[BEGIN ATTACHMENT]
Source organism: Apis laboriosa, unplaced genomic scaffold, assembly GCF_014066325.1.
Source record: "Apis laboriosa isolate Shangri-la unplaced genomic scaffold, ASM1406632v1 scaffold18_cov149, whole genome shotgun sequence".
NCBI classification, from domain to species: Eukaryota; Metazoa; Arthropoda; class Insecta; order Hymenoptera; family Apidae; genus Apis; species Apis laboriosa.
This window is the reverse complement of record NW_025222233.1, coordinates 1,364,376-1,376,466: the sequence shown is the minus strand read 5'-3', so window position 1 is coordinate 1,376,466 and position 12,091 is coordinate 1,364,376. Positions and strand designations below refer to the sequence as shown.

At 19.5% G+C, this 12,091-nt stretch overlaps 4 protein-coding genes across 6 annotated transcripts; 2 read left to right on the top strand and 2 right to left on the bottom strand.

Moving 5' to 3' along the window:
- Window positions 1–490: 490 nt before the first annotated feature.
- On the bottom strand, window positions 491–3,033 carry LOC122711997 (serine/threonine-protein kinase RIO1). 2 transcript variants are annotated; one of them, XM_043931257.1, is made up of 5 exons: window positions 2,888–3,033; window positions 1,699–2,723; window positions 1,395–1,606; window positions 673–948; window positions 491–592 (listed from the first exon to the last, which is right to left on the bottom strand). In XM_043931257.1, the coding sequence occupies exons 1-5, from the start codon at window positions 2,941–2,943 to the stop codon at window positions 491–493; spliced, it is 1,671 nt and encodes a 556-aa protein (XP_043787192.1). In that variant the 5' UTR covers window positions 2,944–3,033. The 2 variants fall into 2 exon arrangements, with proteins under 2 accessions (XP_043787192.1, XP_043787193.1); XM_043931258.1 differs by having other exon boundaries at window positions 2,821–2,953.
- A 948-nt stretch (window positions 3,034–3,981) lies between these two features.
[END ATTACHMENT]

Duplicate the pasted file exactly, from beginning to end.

Source organism: Apis laboriosa, unplaced genomic scaffold, assembly GCF_014066325.1.
Source record: "Apis laboriosa isolate Shangri-la unplaced genomic scaffold, ASM1406632v1 scaffold18_cov149, whole genome shotgun sequence".
NCBI classification, from domain to species: Eukaryota; Metazoa; Arthropoda; class Insecta; order Hymenoptera; family Apidae; genus Apis; species Apis laboriosa.
This window is the reverse complement of record NW_025222233.1, coordinates 1,364,376-1,376,466: the sequence shown is the minus strand read 5'-3', so window position 1 is coordinate 1,376,466 and position 12,091 is coordinate 1,364,376. Positions and strand designations below refer to the sequence as shown.

At 19.5% G+C, this 12,091-nt stretch overlaps 4 protein-coding genes across 6 annotated transcripts; 2 read left to right on the top strand and 2 right to left on the bottom strand.

Moving 5' to 3' along the window:
- Window positions 1–490: 490 nt before the first annotated feature.
- On the bottom strand, window positions 491–3,033 carry LOC122711997 (serine/threonine-protein kinase RIO1). 2 transcript variants are annotated; one of them, XM_043931257.1, is made up of 5 exons: window positions 2,888–3,033; window positions 1,699–2,723; window positions 1,395–1,606; window positions 673–948; window positions 491–592 (listed from the first exon to the last, which is right to left on the bottom strand). In XM_043931257.1, the coding sequence occupies exons 1-5, from the start codon at window positions 2,941–2,943 to the stop codon at window positions 491–493; spliced, it is 1,671 nt and encodes a 556-aa protein (XP_043787192.1). In that variant the 5' UTR covers window positions 2,944–3,033. The 2 variants fall into 2 exon arrangements, with proteins under 2 accessions (XP_043787192.1, XP_043787193.1); XM_043931258.1 differs by having other exon boundaries at window positions 2,821–2,953.
- A 948-nt stretch (window positions 3,034–3,981) lies between these two features.